A straightforward way we ask advocates to think about this is by saying: Your protégé will not need help finding ways to spend more time with people who have disabilities. Social workers and such know how to do that. Look for ways to help your protégé meet and get to know more people who live good, big, busy lives here in Savannah. Look for ways for your protégé to do things in ordinary ways rather than special ways. Instead of going to the disability church that so many people who live in group homes and personal care homes go to, invite your protégé to join you for services, or help them visit several churches to look for a good fit. Look for a fitness club or fitness class for your protégé to join rather than have them go to special segregated therapeutic recreation programs run “just for them.” If your protégé’s parents or grandparents are veterans, they can join an organization called the Son’s of the American Legion. Bottom line – find ways to help people do the same things we all do so that we can all get to know each other and have things to talk about together. I don’t really care that much about Southeastern Conference Football, but hey, it’s a great common denominator and relationship builder around here, so Go Dogs !!! See that didn’t hurt so bad.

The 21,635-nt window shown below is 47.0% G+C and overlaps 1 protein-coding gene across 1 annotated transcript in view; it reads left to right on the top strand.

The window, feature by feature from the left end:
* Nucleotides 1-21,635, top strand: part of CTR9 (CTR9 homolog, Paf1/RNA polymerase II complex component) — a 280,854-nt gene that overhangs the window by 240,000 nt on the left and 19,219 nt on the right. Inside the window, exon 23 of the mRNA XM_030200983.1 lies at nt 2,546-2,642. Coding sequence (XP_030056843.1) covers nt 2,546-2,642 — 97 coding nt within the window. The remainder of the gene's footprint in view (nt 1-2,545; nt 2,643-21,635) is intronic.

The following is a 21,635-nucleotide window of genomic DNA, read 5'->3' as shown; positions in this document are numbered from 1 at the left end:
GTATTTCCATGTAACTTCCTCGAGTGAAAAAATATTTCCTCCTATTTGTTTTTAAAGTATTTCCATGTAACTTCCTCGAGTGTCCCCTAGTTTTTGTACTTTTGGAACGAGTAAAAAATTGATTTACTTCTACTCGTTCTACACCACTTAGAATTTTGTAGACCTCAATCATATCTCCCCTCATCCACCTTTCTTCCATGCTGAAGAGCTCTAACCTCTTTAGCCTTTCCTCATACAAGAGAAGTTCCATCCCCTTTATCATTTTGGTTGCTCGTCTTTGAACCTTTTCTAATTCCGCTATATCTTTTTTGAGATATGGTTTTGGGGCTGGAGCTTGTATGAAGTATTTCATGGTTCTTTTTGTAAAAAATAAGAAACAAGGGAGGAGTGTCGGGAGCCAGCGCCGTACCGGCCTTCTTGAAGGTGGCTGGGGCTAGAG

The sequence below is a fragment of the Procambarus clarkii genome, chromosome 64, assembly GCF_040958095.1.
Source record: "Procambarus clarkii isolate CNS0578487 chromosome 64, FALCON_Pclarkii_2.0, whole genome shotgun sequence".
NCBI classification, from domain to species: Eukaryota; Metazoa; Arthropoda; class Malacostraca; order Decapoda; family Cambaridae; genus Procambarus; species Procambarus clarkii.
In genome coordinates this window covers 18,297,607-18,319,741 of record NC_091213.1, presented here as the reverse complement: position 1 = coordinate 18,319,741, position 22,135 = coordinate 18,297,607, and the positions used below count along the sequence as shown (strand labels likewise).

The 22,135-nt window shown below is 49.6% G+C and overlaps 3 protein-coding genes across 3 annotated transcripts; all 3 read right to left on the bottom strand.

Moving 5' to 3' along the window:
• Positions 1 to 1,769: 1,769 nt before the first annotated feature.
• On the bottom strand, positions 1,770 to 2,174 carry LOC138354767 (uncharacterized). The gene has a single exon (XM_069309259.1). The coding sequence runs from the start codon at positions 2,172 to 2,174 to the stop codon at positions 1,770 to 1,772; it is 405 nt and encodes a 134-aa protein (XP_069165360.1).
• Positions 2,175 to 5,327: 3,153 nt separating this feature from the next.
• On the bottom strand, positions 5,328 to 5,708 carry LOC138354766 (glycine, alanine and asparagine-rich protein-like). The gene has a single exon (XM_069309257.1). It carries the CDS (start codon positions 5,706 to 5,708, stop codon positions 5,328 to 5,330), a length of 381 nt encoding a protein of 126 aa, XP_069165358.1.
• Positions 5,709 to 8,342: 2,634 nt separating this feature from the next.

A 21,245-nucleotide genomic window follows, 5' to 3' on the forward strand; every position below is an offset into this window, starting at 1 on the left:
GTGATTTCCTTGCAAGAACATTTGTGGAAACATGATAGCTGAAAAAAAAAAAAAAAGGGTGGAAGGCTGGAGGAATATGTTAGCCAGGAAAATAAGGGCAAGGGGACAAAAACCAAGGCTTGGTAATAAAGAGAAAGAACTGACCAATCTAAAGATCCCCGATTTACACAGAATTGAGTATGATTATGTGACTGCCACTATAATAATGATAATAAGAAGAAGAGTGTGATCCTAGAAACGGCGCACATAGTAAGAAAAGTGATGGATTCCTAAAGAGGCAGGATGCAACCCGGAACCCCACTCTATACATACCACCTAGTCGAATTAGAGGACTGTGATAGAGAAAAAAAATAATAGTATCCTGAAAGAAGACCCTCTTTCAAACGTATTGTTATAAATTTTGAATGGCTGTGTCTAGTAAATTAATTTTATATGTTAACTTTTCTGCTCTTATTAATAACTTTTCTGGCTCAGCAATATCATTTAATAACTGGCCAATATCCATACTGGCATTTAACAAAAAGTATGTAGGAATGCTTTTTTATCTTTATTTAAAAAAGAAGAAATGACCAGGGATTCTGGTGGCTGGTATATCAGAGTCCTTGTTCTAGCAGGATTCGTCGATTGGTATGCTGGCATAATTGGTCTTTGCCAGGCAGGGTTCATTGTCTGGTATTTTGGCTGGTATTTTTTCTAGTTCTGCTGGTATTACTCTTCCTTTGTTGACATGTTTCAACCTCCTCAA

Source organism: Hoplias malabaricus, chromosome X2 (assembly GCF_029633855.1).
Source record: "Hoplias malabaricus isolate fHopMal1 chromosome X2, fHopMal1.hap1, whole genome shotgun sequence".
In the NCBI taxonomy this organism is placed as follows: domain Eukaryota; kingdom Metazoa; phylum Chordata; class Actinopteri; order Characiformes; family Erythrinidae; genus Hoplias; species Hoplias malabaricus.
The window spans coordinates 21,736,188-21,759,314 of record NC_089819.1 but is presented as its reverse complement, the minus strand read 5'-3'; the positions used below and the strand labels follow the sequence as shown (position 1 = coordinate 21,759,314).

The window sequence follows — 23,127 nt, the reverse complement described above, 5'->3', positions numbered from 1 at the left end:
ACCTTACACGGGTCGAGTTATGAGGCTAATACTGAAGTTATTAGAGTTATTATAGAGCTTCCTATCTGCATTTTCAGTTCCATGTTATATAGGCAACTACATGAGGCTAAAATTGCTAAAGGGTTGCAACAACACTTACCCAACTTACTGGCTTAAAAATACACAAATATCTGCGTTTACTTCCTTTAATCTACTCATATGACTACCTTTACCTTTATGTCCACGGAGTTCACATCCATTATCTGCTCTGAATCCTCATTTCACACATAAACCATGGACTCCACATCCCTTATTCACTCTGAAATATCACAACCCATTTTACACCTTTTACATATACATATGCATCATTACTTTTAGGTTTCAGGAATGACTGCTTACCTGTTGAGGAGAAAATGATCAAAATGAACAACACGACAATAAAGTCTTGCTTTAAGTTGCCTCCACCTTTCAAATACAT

Intentional invitations can help build relationships and open opportunities:
Have you ever heard the saying “the answer to what is who?” This is a short hand way to say that most of what we accomplish in the world comes from our asking other people to help us do something.
Many citizen advocates find that they can ask their friends to help them create opportunities for their protégé. For example, BJ Lowenthal’s protégé needed a job. BJ went though his old Benedictine yearbook looking for classmates who now owned businesses. He found John Bremer of Bremer Concrete and that connection led to a job.
Inviting someone to take a look at someone as an employee is a practical way to think about intentional invitation. Another might be to invite someone to try to find ways to help someone feel comfortable at a club or in an association. Another might be to ask a small group of people to form an “opportunity circle” around a person. Another might be to ask someone to become an adoptive parent for a child who lives in a nursing home. Another intentional invitation might be “to grow old together.” As an advocate, you can invite any and everyone you wish to respond. Some won’t, but some will. Be persistent in looking for ways to invite people to meet your protégé. Find ways that they can help.